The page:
The Nashville-area housing market finished 2012 in much better shape, say the researchers at CoreLogic. The foreclosure rate fell for the eighth straight month to its lowest level since August 2009, and the number of properties delinquent 90 days or more ticked down again. That statistic is now a full percentage point below its early 2011 level.
California-based RealtyTrac has released its January numbers for foreclosure properties and Tennessee looks, relatively speaking, fairly healthy.
The state recorded 1,542 foreclosure filings in January, down 26.8 percent from the January 2012 figure. On a somewhat sour note, the month saw 814 foreclosure starts, up 32.4 percent from January of the previous year. However, Tennessee had 728 foreclosure completions this past January, down 51 percent from the January 2012 total.
For January and nationwide, foreclosure filings — default notices, scheduled auctions and bank repossessions — were reported on 150,864 U.S. properties, a decrease of 7 percent from the previous month and down 28 percent from the January 2012 mark. The report also shows one in every 869 U.S. housing units with a foreclosure filing during the month.
For RealtyTrac's national release, click here.
Nearing the end of a year in which his team will close $1 billion in new loans for the first time, Churchill Mortgage President Mike Hardwick says the company has hired another 10 people in operations and sales roles. Four of the additions are based in Brentwood and another four are in Texas. Check out the details here.
The latest CoreLogic data on area foreclosures and mortgage loan delinquencies shows a big month-to-month drop in both. The foreclosure rate in October hit its lowest point since September of 2009, while the percentage of loans behind 90 days or more hadn't been that low since July of that year. CoreLogic's numbers reinforce several positive data points from other parts of the local housing market and suggest 2013 should see a pick-up in construction as well as a decent improvement in the finances of local banks that rely more heavily on mortgage lending.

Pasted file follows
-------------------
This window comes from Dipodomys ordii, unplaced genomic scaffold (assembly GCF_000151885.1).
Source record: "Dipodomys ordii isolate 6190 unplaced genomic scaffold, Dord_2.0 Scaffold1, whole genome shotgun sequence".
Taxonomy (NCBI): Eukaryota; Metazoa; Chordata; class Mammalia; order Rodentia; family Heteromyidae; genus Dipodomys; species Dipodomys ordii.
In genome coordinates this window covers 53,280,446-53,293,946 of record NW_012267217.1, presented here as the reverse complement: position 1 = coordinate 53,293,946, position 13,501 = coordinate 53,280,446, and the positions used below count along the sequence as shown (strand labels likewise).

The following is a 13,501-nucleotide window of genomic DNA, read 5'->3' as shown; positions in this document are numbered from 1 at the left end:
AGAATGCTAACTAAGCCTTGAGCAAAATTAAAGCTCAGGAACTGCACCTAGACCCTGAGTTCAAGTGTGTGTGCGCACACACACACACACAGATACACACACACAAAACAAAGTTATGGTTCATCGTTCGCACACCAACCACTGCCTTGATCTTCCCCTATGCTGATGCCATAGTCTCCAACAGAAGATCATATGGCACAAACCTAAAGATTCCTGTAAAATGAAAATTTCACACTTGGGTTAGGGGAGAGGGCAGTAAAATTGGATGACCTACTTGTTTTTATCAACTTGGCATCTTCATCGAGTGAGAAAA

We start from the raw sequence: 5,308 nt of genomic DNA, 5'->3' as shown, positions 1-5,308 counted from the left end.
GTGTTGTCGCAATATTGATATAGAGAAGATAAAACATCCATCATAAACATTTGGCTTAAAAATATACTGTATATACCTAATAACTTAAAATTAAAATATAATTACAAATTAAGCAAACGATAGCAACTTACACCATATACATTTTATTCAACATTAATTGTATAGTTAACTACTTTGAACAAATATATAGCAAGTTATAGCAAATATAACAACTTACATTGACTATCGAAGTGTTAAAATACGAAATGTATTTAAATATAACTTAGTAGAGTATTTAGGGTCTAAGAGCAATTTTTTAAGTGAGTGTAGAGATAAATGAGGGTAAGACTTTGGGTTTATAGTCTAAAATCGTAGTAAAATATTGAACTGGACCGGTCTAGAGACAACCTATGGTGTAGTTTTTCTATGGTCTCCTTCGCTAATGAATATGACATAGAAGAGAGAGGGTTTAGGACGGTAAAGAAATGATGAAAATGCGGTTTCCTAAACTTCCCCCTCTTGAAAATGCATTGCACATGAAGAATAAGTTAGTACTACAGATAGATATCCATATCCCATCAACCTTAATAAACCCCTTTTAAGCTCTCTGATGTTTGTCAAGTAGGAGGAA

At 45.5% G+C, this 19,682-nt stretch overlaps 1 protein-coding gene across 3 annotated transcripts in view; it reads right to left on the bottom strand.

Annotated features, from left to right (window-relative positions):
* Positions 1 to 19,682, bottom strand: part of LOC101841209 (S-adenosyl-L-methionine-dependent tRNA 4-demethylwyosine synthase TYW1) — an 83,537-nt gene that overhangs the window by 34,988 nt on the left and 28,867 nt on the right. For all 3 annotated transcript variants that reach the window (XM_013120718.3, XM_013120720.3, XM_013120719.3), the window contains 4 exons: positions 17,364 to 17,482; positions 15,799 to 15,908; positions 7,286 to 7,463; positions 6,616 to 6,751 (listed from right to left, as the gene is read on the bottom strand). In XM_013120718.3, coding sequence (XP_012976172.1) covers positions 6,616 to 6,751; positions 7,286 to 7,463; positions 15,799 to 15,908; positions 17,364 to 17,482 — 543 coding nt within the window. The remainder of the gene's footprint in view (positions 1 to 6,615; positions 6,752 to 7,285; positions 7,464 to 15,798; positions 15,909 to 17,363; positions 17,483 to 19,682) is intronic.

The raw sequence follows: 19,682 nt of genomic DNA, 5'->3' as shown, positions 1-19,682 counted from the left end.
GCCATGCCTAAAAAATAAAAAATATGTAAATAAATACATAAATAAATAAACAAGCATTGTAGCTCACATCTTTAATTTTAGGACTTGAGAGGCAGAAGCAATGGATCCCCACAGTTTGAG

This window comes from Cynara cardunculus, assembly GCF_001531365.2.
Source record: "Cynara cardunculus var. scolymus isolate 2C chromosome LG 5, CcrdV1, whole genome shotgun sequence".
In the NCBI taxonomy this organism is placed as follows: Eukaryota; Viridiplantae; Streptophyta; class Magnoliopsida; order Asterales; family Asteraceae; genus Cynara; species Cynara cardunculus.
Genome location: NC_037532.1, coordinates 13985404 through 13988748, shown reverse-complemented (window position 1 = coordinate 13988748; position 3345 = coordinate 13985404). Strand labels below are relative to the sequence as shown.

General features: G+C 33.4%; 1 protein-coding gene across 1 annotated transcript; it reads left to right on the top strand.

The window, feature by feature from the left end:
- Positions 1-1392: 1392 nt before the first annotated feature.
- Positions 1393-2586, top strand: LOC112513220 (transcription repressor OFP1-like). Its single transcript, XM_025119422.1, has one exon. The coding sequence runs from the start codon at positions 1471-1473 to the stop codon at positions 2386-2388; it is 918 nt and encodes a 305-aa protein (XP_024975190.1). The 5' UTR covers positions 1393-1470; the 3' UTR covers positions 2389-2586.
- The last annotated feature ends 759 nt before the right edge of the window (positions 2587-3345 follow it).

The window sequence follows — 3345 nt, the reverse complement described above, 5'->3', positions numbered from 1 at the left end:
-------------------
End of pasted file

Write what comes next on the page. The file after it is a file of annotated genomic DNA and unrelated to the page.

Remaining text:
Bone McAllester Norton attorney David Anthony says a Tennessee Court of Appeals decision last week should help lenders bidding on foreclosed assets prevail in litigation after they buy distressed assets. The appeal judges said that a 14 percent discount to a property's appraised value is "commercially reasonable" and thus gives banks the backing they might need in court. But Anthony warns that there's a good chance the new guidelines will be tweaked in the not-too-distant future.
This opinion is creditor-friendly, but not overly so. Keep in mind, a bank conducting a foreclosure must still bid at least 86% of a property’s highest value. Taking into account costs of the foreclosure, the costs of “owning” property, and other administrative costs associated with foreclosure, I question whether we’ll see a later opinion on different facts that affirms a lower percentage (65%-75%).
CoreLogic's latest data on mortgage delinquency and foreclosure rates show Middle Tennessee consumers and lenders continuing to steadily process the housing bust. The share of loans that are at least 90 days behind (the blue line in the chart below) has come down 45 basis points over the past year while the region's foreclosure rate is at its lowest since July 2010. Both Nashville-area statistics are almost 2 percentage points below the national averages.